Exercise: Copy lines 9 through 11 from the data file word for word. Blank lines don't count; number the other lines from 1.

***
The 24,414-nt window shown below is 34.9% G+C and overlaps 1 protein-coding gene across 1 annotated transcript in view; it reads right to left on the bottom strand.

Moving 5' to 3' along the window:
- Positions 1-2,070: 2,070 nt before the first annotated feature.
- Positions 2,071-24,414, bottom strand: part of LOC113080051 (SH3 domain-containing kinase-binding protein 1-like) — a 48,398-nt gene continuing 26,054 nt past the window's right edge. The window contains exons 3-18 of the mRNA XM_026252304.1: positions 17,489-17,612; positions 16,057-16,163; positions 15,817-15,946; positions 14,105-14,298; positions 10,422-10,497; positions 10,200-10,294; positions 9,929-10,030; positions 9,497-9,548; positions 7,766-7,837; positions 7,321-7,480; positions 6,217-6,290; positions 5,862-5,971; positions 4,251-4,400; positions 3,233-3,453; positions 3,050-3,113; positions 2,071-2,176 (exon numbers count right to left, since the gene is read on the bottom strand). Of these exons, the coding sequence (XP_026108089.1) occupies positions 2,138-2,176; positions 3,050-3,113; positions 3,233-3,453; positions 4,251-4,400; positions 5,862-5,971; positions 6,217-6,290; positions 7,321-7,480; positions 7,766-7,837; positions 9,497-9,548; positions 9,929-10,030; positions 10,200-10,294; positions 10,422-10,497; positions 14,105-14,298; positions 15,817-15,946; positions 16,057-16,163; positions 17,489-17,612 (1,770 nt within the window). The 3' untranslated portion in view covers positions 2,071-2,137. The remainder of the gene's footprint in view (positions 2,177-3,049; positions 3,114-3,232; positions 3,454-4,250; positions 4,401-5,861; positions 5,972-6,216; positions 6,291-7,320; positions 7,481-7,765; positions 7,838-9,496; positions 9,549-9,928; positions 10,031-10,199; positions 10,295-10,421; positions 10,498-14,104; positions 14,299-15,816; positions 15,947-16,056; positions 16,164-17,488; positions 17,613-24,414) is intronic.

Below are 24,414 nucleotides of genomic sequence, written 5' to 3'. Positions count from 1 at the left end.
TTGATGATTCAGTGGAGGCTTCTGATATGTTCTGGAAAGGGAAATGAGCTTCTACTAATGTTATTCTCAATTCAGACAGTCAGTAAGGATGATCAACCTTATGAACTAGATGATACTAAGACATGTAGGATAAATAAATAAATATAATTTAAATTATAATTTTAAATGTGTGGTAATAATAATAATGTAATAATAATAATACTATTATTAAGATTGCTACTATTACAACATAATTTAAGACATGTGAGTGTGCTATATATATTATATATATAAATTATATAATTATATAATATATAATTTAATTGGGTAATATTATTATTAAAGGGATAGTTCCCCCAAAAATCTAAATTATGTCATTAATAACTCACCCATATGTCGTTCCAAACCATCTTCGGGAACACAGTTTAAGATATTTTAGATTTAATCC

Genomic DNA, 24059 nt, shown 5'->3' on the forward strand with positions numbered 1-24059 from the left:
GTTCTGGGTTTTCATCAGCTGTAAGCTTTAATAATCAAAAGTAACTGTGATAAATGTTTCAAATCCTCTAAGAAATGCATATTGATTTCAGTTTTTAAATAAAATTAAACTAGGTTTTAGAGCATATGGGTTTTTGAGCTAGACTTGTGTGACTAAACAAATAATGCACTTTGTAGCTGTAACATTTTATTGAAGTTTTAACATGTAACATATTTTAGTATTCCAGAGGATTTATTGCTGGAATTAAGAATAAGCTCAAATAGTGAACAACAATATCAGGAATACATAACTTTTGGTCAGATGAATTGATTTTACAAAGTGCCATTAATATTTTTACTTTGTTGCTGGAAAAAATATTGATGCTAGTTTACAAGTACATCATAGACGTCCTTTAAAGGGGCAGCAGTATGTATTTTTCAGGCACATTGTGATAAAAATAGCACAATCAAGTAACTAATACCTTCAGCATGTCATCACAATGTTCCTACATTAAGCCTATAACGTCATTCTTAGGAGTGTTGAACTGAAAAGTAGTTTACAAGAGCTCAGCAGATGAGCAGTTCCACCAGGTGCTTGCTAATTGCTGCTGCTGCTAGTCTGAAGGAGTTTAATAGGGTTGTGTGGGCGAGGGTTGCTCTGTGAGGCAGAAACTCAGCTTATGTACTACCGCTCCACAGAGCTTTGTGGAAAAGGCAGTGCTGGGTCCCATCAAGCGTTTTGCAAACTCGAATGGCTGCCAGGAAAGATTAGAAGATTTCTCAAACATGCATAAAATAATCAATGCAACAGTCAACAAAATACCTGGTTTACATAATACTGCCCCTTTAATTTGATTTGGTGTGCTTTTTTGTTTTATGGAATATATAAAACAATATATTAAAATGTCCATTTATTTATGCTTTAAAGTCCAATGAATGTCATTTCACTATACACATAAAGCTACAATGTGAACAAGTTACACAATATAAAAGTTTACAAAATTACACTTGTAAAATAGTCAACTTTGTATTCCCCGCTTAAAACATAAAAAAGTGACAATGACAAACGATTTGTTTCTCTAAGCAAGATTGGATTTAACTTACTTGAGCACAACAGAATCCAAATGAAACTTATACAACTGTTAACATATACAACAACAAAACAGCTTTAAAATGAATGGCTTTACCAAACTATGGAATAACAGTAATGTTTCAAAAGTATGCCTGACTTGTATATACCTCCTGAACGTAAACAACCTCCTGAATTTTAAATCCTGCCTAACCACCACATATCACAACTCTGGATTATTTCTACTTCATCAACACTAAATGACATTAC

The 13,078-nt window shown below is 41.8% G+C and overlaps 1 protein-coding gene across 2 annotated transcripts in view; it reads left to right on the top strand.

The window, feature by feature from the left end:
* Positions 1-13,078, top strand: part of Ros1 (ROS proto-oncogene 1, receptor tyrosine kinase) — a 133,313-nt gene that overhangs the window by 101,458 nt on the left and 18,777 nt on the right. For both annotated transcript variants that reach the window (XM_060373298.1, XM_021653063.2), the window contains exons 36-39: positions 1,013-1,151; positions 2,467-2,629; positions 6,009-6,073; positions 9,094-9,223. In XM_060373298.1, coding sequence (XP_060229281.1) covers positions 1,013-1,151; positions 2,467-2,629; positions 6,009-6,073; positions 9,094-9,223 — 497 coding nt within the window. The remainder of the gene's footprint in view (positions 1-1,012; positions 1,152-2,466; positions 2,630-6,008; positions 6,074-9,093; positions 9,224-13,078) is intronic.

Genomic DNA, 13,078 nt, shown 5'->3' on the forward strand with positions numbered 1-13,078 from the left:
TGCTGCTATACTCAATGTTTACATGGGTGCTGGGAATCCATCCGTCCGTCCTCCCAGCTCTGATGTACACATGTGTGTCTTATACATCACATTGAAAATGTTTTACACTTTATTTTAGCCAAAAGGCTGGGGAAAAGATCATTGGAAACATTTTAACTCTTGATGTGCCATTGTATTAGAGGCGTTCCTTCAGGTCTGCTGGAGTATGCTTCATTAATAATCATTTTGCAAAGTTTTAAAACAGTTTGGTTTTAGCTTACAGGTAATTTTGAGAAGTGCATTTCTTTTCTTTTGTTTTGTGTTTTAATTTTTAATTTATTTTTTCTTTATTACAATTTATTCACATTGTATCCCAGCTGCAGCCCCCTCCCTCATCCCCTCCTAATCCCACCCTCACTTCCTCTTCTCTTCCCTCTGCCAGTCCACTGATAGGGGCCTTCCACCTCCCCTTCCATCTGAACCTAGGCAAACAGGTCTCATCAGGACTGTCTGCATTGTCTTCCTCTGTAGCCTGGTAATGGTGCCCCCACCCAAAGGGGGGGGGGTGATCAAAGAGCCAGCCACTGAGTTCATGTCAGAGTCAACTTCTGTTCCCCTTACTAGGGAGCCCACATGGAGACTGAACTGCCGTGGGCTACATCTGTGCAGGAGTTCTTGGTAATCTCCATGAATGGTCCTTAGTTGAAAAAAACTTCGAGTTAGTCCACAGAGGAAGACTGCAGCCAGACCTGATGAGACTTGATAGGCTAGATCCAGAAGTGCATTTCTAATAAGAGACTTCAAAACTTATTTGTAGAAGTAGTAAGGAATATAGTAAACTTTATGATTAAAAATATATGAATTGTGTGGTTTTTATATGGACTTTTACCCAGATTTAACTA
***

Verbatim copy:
The 13,078-nt window shown below is 41.8% G+C and overlaps 1 protein-coding gene across 2 annotated transcripts in view; it reads left to right on the top strand.

The window, feature by feature from the left end:
* Positions 1-13,078, top strand: part of Ros1 (ROS proto-oncogene 1, receptor tyrosine kinase) — a 133,313-nt gene that overhangs the window by 101,458 nt on the left and 18,777 nt on the right. For both annotated transcript variants that reach the window (XM_060373298.1, XM_021653063.2), the window contains exons 36-39: positions 1,013-1,151; positions 2,467-2,629; positions 6,009-6,073; positions 9,094-9,223. In XM_060373298.1, coding sequence (XP_060229281.1) covers positions 1,013-1,151; positions 2,467-2,629; positions 6,009-6,073; positions 9,094-9,223 — 497 coding nt within the window. The remainder of the gene's footprint in view (positions 1-1,012; positions 1,152-2,466; positions 2,630-6,008; positions 6,074-9,093; positions 9,224-13,078) is intronic.